"objectUri": "/folders/folders/1ef7bce5-f1ac-4d2c-b4b8-0c5576177ebb",
      "permissions": [
        "read",
        "add",
        "remove"
      ],
      "type": "grant",
      "principal": "Marketing"
    },
    "op": "add"
  },
  {
    "value": {
      "description": "Created by applyfolderauthorizations.py",
      "containerUri": "/folders/folders/1ef7bce5-f1ac-4d2c-b4b8-0c5576177ebb",
      "principalType": "group",
      "permissions": [
        "read",
        "update",
        "delete",
        "add",
        "remove"
      ],
      "type": "grant",
      "principal": "Marketing"
    },
    "op": "add"
  },
...
...
...

 

For each row in the CSV file, two JSON objects are created; one for permissions on the folders, and one for conveyed permissions (note the reference to the containerUri in the example above).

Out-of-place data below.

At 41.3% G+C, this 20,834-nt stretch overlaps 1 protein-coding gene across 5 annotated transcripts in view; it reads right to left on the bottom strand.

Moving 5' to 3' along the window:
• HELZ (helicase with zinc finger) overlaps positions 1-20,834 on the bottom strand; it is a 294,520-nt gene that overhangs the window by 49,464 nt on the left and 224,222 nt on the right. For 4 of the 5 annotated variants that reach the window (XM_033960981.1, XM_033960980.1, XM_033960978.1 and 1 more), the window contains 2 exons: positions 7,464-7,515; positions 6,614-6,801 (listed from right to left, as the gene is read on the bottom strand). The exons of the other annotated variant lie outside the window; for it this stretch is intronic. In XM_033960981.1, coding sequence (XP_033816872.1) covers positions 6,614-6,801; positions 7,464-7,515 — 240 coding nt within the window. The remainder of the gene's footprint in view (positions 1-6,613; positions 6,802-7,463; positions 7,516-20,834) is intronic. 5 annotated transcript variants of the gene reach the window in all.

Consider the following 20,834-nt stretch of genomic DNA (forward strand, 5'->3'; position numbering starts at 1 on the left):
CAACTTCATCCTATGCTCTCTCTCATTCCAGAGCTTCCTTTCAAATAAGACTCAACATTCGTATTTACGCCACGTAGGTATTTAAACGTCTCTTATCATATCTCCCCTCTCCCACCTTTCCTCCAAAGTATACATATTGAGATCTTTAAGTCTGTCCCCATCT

The program then constructs a CLI command, passing in bulk_rules_list.json as the value for create-rules option's --file flag in order to create the rules.

 

A single command triggers the entire process:

 

./applyfolderauthorization.py -f /tmp/PSGEL250-devops-applied-to-sas-viya-3.5/Administration/scripts/marketingauths.csv

 

Writing out bulk rule JSON file to bulk_rules_list.json
Executing command: /opt/sas/viya/home/bin/sas-admin authorization create-rules --file bulk_rules_list.json
8 rules were created.

 

Note that if a rule already exists, the default behaviour is to display the response returned by the CLI command, indicating the rule wasn't applied. Eventually, the program could be further improved to include more advanced error handling and include options to overwrite, delete or edit rules, to customize the name of the bulk_rules_list.json file, and so on.